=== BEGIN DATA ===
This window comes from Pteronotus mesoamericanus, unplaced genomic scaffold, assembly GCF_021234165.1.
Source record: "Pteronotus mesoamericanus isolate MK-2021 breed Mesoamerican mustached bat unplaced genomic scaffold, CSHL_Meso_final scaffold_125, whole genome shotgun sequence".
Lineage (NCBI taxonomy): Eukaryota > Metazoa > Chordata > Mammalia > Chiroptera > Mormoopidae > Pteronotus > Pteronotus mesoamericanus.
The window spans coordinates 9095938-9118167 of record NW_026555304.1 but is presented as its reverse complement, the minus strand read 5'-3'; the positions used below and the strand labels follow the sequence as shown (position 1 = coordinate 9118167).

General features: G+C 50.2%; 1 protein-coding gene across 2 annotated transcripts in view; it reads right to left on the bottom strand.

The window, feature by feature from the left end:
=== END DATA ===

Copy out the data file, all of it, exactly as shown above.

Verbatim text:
This window comes from Pteronotus mesoamericanus, unplaced genomic scaffold, assembly GCF_021234165.1.
Source record: "Pteronotus mesoamericanus isolate MK-2021 breed Mesoamerican mustached bat unplaced genomic scaffold, CSHL_Meso_final scaffold_125, whole genome shotgun sequence".
Lineage (NCBI taxonomy): Eukaryota > Metazoa > Chordata > Mammalia > Chiroptera > Mormoopidae > Pteronotus > Pteronotus mesoamericanus.
The window spans coordinates 9095938-9118167 of record NW_026555304.1 but is presented as its reverse complement, the minus strand read 5'-3'; the positions used below and the strand labels follow the sequence as shown (position 1 = coordinate 9118167).

General features: G+C 50.2%; 1 protein-coding gene across 2 annotated transcripts in view; it reads right to left on the bottom strand.

The window, feature by feature from the left end: